While KwaZulu-Natal has the highest number of people living with HIV in South Africa, the province also has the highest percentage of viral load suppression due to antiretroviral (ARV) therapy, which means that the possibility of transmitting the virus is low.
This is according to members of the Human Sciences Research Council who met in Durban on Wednesday to unpack the results of the sixth South Africa HIV Prevalence, Incidence, Behaviour and Communication Survey.
It found that KZN still has the highest HIV prevalence in the country among adults aged 15 and older.
The panel included the overall principal investigator, Professor Khangelani Zuma, project director Dr Musa Mabaso, and US Centers for Disease Control and Prevention South Africa country director, Dr John Blandford.
The survey found that KZN has the highest percentage of HIV prevalence at 21.8% followed by Mpumalanga at 20.8, Free State with 19.1% and Eastern Cape at 18.8%. However, the viral load suppression among adults aged 15 and older living with HIV in KZN is 86.7%.
Zuma said overall the numbers from 2017 to 2022 have been dropping, which is good, but the numbers need to be looked at in terms of exposure to ARVs and viral suppression.
“Even though these provinces have the largest numbers of people living with HIV, other than Eastern Cape, most of them are virally suppressed which means the risk of transmitting HIV from this group to another group of people is much less in these provinces, even though you are more likely to find an HIV positive person in that particular province,” he said.
He said provinces like North West, Limpopo, Western Cape and Northern Cape have fewer people living with HIV, but also fewer of those people are virally suppressed, which means they are more likely to transmit the virus.
Mabaso said with regard to drivers of HIV in KZN, the epidemic is concentrated in impoverished communities where there is low educational attainment, driven by socio-cultural norms and gender power dynamics.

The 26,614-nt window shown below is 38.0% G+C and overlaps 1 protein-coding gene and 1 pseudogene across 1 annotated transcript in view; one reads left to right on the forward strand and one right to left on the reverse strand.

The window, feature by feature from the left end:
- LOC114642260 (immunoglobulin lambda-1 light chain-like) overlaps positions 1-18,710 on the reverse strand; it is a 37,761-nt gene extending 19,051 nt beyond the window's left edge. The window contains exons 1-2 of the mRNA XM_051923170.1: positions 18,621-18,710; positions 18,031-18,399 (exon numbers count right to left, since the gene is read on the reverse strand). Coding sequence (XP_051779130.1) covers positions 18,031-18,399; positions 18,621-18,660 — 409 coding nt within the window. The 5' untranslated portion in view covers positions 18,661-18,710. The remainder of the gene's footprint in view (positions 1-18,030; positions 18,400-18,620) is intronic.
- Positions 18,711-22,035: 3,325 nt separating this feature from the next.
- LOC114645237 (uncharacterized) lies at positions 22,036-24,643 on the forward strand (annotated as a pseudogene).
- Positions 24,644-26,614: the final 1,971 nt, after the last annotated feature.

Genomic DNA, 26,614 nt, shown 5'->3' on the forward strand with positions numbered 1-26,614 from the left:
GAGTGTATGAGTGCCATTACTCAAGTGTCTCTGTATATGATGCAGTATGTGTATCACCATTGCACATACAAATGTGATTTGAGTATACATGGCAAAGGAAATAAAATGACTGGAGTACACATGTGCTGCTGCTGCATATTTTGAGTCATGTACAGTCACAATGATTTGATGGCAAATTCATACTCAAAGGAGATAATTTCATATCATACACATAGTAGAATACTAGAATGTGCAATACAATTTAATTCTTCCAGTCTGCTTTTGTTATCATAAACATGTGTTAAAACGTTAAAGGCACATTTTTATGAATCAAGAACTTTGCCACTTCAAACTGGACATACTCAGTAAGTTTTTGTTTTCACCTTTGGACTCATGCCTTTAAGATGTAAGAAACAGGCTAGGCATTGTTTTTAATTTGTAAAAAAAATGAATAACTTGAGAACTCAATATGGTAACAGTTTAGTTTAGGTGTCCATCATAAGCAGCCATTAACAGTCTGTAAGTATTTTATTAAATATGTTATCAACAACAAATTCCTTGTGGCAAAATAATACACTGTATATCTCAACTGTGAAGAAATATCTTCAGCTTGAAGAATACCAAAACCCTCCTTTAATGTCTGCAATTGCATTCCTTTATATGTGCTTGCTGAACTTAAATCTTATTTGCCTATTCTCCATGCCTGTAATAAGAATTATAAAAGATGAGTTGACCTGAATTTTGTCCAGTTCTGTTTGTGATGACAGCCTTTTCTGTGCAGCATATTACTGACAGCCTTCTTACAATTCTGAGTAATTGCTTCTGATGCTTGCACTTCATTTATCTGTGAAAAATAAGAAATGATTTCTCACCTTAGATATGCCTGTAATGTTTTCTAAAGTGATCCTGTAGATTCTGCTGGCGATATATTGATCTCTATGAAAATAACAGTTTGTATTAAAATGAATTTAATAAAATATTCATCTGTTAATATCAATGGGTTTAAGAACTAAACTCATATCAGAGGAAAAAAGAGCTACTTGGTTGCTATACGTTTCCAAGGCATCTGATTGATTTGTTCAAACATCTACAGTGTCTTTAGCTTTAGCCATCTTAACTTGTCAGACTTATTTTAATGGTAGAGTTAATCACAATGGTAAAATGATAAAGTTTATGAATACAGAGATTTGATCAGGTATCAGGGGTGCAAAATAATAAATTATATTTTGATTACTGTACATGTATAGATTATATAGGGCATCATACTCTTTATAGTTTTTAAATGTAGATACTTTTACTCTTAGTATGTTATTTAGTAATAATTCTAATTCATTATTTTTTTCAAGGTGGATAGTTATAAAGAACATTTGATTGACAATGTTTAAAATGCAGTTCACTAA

He said the stats show that women are more affected by HIV than men, but men are the ones that engage in sexual relationships with younger women.
“We can do a whole lot in the HIV community in terms of responding to the epidemic but there are also other things where the government will need to intervene. It’s not just about HIV, but about these structural drivers, the socio economic conditions under which people live which is a bigger challenge for our government,” said Mabaso.
Mabaso added that men need to change their mindset when it comes to their health.
“It all starts with men’s health, we are sick with other diseases and we are the last people to go to seek help and I think that’s where the challenge is because, if we deal with that, then we will have more men testing. We want to have more people testing and knowing their status to get people on ARVs,” he said.
Blandford said the messaging needs to change for men. “The promise of a normal life if you are on ARVs is much more compelling.”
He said the messaging is different this year from five years ago in that when a person living with HIV has a viral load that is fully suppressed, they will not transmit the virus.
However, he emphasised that safe sex practices still need to be adhered to.
Blandford said the second most important preventative intervention is Pre Exposure prophylaxis or Prep for those who are HIV negative but who are at risk of infection.
“With those two modalities when we see this disparity, the concern is we need to help especially young women who are HIV negative to get on Prep to protect themselves and for their sexual partners to get tested and, if HIV positive, seek treatment,” he said.